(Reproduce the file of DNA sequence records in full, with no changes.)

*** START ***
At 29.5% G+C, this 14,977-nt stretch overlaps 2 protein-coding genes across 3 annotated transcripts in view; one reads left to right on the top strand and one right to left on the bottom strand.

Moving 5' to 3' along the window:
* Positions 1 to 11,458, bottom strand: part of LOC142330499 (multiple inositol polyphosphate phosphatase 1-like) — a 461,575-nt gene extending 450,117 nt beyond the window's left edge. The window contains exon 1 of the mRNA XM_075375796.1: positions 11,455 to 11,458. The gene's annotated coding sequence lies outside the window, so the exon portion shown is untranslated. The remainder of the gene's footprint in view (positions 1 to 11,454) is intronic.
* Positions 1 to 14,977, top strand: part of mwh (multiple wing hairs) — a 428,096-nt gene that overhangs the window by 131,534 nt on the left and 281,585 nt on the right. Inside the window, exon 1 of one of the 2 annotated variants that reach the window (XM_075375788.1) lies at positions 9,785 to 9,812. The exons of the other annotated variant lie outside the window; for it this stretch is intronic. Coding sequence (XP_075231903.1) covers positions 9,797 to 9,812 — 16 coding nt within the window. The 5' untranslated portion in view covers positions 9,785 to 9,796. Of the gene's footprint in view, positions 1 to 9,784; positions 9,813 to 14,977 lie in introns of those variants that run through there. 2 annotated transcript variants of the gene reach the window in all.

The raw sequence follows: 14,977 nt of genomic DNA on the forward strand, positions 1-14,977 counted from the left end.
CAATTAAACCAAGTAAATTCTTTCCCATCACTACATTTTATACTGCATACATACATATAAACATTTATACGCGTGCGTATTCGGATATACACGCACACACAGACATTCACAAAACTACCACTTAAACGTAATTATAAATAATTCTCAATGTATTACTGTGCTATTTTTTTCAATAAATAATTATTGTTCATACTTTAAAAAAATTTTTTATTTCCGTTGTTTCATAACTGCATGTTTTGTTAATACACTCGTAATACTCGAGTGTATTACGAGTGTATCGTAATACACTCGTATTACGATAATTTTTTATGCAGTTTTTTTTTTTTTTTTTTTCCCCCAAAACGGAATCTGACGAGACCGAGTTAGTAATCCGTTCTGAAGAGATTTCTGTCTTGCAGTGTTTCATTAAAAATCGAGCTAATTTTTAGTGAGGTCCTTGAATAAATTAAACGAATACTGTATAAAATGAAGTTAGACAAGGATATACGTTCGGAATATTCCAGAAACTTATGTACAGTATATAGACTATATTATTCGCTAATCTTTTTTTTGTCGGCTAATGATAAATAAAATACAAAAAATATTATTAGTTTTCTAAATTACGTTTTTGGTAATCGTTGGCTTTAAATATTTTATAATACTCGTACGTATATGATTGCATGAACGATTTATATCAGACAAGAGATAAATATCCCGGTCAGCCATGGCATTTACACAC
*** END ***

At 29.5% G+C, this 14,977-nt stretch overlaps 2 protein-coding genes across 3 annotated transcripts in view; one reads left to right on the top strand and one right to left on the bottom strand.

Moving 5' to 3' along the window:
* Positions 1 to 11,458, bottom strand: part of LOC142330499 (multiple inositol polyphosphate phosphatase 1-like) — a 461,575-nt gene extending 450,117 nt beyond the window's left edge. The window contains exon 1 of the mRNA XM_075375796.1: positions 11,455 to 11,458. The gene's annotated coding sequence lies outside the window, so the exon portion shown is untranslated. The remainder of the gene's footprint in view (positions 1 to 11,454) is intronic.
* Positions 1 to 14,977, top strand: part of mwh (multiple wing hairs) — a 428,096-nt gene that overhangs the window by 131,534 nt on the left and 281,585 nt on the right. Inside the window, exon 1 of one of the 2 annotated variants that reach the window (XM_075375788.1) lies at positions 9,785 to 9,812. The exons of the other annotated variant lie outside the window; for it this stretch is intronic. Coding sequence (XP_075231903.1) covers positions 9,797 to 9,812 — 16 coding nt within the window. The 5' untranslated portion in view covers positions 9,785 to 9,796. Of the gene's footprint in view, positions 1 to 9,784; positions 9,813 to 14,977 lie in introns of those variants that run through there. 2 annotated transcript variants of the gene reach the window in all.

The raw sequence follows: 14,977 nt of genomic DNA on the forward strand, positions 1-14,977 counted from the left end.
CAATTAAACCAAGTAAATTCTTTCCCATCACTACATTTTATACTGCATACATACATATAAACATTTATACGCGTGCGTATTCGGATATACACGCACACACAGACATTCACAAAACTACCACTTAAACGTAATTATAAATAATTCTCAATGTATTACTGTGCTATTTTTTTCAATAAATAATTATTGTTCATACTTTAAAAAAATTTTTTATTTCCGTTGTTTCATAACTGCATGTTTTGTTAATACACTCGTAATACTCGAGTGTATTACGAGTGTATCGTAATACACTCGTATTACGATAATTTTTTATGCAGTTTTTTTTTTTTTTTTTTTCCCCCAAAACGGAATCTGACGAGACCGAGTTAGTAATCCGTTCTGAAGAGATTTCTGTCTTGCAGTGTTTCATTAAAAATCGAGCTAATTTTTAGTGAGGTCCTTGAATAAATTAAACGAATACTGTATAAAATGAAGTTAGACAAGGATATACGTTCGGAATATTCCAGAAACTTATGTACAGTATATAGACTATATTATTCGCTAATCTTTTTTTTGTCGGCTAATGATAAATAAAATACAAAAAATATTATTAGTTTTCTAAATTACGTTTTTGGTAATCGTTGGCTTTAAATATTTTATAATACTCGTACGTATATGATTGCATGAACGATTTATATCAGACAAGAGATAAATATCCCGGTCAGCCATGGCATTTACACAC